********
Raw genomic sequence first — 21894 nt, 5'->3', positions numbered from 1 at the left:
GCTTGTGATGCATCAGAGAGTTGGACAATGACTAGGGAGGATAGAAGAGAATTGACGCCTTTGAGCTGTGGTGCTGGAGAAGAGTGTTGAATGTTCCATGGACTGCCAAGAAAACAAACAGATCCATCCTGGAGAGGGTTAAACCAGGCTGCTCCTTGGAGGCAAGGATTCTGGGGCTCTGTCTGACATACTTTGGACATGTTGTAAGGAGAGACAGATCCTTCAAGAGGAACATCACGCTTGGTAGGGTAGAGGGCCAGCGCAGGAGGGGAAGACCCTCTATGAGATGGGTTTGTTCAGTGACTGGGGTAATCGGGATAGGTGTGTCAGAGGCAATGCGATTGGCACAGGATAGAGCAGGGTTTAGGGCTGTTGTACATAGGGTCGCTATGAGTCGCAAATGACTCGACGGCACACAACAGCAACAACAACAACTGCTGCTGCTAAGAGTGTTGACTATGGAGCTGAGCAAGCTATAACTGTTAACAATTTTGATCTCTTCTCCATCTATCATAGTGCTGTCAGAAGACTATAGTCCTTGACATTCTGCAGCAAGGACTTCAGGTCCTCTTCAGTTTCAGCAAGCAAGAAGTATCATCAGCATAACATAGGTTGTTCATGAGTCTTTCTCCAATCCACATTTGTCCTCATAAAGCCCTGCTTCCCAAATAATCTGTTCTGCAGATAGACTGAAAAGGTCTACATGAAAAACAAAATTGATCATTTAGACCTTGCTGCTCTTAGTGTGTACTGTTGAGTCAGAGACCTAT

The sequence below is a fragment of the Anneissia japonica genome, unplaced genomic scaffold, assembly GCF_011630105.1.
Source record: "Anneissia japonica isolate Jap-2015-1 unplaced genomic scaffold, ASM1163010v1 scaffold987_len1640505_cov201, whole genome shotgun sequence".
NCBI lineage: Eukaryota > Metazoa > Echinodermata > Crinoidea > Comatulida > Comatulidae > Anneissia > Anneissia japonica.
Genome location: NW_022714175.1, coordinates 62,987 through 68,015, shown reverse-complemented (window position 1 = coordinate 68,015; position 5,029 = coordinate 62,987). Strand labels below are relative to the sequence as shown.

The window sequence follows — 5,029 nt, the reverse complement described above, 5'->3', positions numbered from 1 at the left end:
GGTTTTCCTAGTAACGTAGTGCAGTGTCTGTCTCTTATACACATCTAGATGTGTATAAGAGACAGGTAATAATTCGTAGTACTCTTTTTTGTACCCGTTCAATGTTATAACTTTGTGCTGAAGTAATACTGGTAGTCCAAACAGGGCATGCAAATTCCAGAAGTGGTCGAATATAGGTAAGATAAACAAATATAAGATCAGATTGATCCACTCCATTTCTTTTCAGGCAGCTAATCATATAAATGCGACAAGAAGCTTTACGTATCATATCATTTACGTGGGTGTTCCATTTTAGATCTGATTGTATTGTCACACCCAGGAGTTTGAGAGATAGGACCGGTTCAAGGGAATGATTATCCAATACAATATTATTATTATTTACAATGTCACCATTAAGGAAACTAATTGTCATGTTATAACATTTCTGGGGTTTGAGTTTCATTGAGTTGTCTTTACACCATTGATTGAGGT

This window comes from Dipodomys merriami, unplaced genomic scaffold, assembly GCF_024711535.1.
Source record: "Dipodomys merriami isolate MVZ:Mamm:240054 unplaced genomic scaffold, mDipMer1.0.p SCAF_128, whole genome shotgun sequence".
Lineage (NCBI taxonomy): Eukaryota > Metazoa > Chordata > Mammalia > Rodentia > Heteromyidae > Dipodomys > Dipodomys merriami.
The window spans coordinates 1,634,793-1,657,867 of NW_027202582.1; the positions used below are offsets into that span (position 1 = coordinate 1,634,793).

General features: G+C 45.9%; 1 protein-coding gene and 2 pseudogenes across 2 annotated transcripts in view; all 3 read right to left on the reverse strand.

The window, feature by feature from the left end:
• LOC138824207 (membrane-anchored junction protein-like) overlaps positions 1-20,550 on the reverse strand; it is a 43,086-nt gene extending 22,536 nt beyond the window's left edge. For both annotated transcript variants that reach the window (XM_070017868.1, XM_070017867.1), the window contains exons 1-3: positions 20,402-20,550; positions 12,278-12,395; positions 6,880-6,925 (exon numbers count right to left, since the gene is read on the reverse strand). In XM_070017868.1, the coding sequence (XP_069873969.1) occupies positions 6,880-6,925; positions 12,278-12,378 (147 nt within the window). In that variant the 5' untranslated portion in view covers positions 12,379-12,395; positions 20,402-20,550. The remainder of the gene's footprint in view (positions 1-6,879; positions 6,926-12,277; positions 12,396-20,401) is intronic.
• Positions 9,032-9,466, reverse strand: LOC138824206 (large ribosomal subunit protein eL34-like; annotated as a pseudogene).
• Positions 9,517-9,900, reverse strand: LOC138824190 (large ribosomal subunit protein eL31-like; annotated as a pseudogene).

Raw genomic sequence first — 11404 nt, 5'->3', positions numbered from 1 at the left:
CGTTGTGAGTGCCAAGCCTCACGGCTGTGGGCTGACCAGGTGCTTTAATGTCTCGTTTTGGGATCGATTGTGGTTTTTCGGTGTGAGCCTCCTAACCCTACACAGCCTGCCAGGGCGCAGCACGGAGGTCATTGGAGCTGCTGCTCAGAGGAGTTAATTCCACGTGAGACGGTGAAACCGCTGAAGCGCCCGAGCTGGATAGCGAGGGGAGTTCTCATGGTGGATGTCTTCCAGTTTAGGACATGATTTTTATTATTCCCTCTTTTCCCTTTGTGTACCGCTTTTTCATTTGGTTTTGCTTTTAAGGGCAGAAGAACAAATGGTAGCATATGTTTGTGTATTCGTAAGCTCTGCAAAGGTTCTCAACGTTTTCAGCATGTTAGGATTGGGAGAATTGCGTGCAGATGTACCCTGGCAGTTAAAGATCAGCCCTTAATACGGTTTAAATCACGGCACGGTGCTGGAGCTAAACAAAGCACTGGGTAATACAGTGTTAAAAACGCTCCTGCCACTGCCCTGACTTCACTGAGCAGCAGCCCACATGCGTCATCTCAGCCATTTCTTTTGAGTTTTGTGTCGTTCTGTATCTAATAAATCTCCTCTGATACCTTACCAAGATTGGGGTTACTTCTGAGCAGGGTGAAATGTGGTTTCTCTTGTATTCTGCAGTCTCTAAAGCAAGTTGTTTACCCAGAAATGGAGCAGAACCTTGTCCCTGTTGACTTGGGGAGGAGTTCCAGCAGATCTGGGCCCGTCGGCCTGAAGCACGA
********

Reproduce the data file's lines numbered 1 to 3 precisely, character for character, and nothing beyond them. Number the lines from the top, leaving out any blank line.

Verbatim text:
Raw genomic sequence first — 21894 nt, 5'->3', positions numbered from 1 at the left:
GCTTGTGATGCATCAGAGAGTTGGACAATGACTAGGGAGGATAGAAGAGAATTGACGCCTTTGAGCTGTGGTGCTGGAGAAGAGTGTTGAATGTTCCATGGACTGCCAAGAAAACAAACAGATCCATCCTGGAGAGGGTTAAACCAGGCTGCTCCTTGGAGGCAAGGATTCTGGGGCTCTGTCTGACATACTTTGGACATGTTGTAAGGAGAGACAGATCCTTCAAGAGGAACATCACGCTTGGTAGGGTAGAGGGCCAGCGCAGGAGGGGAAGACCCTCTATGAGATGGGTTTGTTCAGTGACTGGGGTAATCGGGATAGGTGTGTCAGAGGCAATGCGATTGGCACAGGATAGAGCAGGGTTTAGGGCTGTTGTACATAGGGTCGCTATGAGTCGCAAATGACTCGACGGCACACAACAGCAACAACAACAACTGCTGCTGCTAAGAGTGTTGACTATGGAGCTGAGCAAGCTATAACTGTTAACAATTTTGATCTCTTCTCCATCTATCATAGTGCTGTCAGAAGACTATAGTCCTTGACATTCTGCAGCAAGGACTTCAGGTCCTCTTCAGTTTCAGCAAGCAAGAAGTATCATCAGCATAACATAGGTTGTTCATGAGTCTTTCTCCAATCCACATTTGTCCTCATAAAGCCCTGCTTCCCAAATAATCTGTTCTGCAGATAGACTGAAAAGGTCTACATGAAAAACAAAATTGATCATTTAGACCTTGCTGCTCTTAGTGTGTACTGTTGAGTCAGAGACCTAT

The sequence below is a fragment of the Anneissia japonica genome, unplaced genomic scaffold, assembly GCF_011630105.1.